Tim O’Brien  --  Going After Cacciato
  • Chromosomes mean nothing to us, not really.
    Roger Zelazny  --  Lord of Light
  • There are countless people under words like "chromosome rearrangement," or "delayed mutation."
    R.J. Palacio  --  Wonder
  • They were told that August had what seemed to be a "previously unknown type of mandibulofacial dysostosis caused by an autosomal recessive mutation in the TCOF1 gene, which is located on chromosome 5, complicated by a hemifacial microsomia characteristic of OAV spectrum."
    R.J. Palacio  --  Wonder
  • NICK: Oh, the chromosome business .
    Edward Albee  --  Who’s Afraid of Virginia Woolf?
  • Your . your husband was telling me all about the . chromosomes.
    Edward Albee  --  Who’s Afraid of Virginia Woolf?
  • Researchers had long believed that human cells contained forty-eight chromosomes, the threads of DNA inside cells that contain all of our genetic information.
    Rebecca Skloot  --  The Immortal Life of Henrietta Lacks
  • But chromosomes clumped together, making it impossible to get an accurate count.
    Rebecca Skloot  --  The Immortal Life of Henrietta Lacks
  • GEORGE: The chromosomes, Martha . the genes, or whatever they are.
    Edward Albee  --  Who’s Afraid of Virginia Woolf?
  • The chromosomes inside the cells swelled and spread out, and for the first time, scientists could see each of them clearly.
    Rebecca Skloot  --  The Immortal Life of Henrietta Lacks
  • He’s quite terrifying, with his chromosomes, and all.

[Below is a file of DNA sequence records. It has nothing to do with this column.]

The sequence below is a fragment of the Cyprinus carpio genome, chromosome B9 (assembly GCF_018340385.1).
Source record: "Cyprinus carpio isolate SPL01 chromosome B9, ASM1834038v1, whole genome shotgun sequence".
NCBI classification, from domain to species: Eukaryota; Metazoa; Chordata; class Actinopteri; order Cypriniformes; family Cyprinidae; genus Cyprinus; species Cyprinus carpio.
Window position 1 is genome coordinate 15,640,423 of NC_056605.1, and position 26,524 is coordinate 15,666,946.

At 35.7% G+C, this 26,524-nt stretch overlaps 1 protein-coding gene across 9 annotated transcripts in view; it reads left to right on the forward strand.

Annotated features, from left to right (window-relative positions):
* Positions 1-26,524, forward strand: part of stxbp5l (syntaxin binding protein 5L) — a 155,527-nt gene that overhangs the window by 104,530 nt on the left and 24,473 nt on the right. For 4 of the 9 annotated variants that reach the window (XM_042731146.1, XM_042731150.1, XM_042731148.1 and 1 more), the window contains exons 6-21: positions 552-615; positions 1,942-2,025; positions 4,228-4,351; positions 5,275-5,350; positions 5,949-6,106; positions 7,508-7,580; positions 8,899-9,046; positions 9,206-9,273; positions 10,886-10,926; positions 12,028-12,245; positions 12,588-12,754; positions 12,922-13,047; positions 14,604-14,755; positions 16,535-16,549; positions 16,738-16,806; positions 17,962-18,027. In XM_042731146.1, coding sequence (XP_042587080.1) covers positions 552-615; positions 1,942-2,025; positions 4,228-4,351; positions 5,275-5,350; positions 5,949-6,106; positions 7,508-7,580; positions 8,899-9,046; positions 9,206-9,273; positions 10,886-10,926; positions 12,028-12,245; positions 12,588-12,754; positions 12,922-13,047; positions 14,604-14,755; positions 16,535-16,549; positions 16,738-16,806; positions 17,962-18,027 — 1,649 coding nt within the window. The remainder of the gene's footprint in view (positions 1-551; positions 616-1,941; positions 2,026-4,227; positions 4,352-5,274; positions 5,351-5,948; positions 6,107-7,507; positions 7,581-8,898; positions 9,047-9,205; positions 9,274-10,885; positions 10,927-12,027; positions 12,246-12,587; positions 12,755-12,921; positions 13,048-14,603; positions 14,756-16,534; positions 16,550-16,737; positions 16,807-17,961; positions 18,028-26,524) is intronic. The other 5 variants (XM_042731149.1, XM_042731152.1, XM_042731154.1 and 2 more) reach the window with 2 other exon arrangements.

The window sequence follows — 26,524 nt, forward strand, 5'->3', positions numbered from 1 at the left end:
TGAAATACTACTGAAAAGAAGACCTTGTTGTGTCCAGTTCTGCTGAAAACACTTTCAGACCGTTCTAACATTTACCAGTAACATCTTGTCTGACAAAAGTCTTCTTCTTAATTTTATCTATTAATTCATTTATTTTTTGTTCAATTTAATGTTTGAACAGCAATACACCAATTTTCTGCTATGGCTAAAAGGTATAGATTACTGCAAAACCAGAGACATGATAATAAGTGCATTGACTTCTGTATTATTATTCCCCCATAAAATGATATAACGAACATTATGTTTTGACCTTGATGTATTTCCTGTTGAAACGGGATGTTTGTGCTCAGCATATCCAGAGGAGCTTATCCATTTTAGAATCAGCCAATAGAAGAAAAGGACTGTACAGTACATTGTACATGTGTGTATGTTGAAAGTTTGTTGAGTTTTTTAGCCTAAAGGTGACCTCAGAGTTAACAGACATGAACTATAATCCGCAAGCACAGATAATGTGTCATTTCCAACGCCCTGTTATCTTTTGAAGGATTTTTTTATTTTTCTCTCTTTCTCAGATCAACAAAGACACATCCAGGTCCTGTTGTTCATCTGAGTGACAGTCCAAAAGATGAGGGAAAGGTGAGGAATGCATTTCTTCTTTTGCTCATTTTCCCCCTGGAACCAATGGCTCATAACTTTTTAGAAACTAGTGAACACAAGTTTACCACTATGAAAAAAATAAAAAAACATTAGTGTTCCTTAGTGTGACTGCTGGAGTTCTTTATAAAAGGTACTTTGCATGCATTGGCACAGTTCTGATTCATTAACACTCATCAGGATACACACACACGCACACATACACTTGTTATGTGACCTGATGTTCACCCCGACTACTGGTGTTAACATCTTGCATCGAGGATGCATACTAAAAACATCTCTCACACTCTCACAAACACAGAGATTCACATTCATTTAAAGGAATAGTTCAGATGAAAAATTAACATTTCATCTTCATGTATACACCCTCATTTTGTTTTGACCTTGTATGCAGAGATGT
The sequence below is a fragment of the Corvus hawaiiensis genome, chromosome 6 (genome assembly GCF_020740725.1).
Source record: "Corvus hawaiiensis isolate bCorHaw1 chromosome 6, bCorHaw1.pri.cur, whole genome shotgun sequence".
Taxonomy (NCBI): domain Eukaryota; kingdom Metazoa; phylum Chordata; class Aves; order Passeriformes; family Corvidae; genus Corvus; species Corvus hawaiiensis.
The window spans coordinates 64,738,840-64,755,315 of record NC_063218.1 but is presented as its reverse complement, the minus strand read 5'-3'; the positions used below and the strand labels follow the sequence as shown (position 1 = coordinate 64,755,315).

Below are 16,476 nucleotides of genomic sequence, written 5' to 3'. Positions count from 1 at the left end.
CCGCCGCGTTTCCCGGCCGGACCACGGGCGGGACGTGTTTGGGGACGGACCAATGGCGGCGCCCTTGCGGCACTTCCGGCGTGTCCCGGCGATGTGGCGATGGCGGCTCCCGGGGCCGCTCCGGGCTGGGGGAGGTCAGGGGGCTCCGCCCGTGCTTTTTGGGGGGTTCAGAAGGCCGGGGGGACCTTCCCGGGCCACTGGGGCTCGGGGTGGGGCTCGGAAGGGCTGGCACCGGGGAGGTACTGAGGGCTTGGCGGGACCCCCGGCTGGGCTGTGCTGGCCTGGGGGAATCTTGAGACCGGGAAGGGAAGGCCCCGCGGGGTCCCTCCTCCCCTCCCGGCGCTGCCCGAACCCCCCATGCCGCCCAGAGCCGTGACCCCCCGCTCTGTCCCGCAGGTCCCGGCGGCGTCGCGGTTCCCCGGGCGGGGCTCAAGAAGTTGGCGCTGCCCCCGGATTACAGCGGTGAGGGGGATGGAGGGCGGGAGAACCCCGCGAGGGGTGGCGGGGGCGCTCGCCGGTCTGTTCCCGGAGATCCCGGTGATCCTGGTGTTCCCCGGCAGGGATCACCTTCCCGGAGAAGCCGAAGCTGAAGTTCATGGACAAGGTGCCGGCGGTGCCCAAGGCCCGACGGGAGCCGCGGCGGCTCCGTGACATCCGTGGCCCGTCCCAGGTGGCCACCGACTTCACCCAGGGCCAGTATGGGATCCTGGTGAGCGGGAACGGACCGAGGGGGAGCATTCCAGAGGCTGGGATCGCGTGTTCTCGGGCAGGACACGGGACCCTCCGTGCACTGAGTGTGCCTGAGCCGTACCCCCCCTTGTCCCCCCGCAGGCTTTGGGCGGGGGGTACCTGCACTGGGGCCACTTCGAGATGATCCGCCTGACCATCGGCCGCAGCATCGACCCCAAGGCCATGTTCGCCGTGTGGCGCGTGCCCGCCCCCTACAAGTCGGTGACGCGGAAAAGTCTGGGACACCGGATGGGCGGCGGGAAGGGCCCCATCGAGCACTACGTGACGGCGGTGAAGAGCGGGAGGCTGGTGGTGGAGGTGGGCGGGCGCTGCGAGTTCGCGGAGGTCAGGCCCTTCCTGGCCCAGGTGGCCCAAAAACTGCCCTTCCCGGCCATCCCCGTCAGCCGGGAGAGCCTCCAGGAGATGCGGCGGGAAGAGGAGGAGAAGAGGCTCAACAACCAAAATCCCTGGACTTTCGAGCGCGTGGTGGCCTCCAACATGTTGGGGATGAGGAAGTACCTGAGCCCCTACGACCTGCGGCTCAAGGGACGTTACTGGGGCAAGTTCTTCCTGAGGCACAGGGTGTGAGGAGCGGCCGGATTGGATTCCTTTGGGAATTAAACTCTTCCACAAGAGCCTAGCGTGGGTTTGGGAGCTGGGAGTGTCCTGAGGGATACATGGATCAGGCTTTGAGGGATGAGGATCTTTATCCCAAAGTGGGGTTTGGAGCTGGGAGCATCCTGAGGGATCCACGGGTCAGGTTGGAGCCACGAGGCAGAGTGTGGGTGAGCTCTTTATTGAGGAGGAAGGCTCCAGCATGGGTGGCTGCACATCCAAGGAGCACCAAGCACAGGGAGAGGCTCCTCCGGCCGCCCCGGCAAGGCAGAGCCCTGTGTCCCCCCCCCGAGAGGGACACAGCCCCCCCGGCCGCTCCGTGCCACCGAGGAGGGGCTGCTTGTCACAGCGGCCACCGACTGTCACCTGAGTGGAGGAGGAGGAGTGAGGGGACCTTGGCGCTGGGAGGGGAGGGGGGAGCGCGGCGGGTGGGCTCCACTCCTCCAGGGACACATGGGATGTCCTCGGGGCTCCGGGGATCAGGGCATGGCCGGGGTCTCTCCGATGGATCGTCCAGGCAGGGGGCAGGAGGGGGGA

Edward Albee  --  Who’s Afraid of Virginia Woolf?
  • HONEY (A little thickly) It’s because of your chromosomes, dear.
    Edward Albee  --  Who’s Afraid of Virginia Woolf?
  • MARTHA: (To NICK) What’s all this about chromosomes?
    Edward Albee  --  Who’s Afraid of Virginia Woolf?
  • NICK: Well, chromosomes are .
    Edward Albee  --  Who’s Afraid of Virginia Woolf?
  • MARTHA: I know what chromosomes are, sweetie, I love ’em.
    Edward Albee  --  Who’s Afraid of Virginia Woolf?
  • Once scientists knew how many chromosomes people were supposed to have, they could tell when a person had too many or too few, which made it possible to diagnose genetic diseases.
    Rebecca Skloot  --  The Immortal Life of Henrietta Lacks
  • That accidental discovery was the first of several developments that would allow two researchers from Spain and Sweden to discover that normal human cells have forty-six chromosomes.
    Rebecca Skloot  --  The Immortal Life of Henrietta Lacks
  • But these researchers also went back to reexamine the old pictures, and the old studies—and found only forty-six chromosomes, not forty-eight.
    Michael Crichton  --  The Andromeda Strain
  • In 1953, a group of American researchers announced to the world that the human chromosome number was forty-six.
    Michael Crichton  --  The Andromeda Strain
  • About his chromosomes.
    Stephenie Meyer  --  Breaking Dawn
  • Researchers worldwide would soon begin identifying chromosomal disorders, discovering that patients with Down syndrome had an extra chromosome number 21, patients with Klinefelter syndrome had an extra sex chromosome, and those with Turner syndrome lacked all or part of one.
    Rebecca Skloot  --  The Immortal Life of Henrietta Lacks
  • If a chromosome disappeared and production of a certain enzyme stopped, researchers knew the gene for that enzyme must be on the most recently vanished chromosome.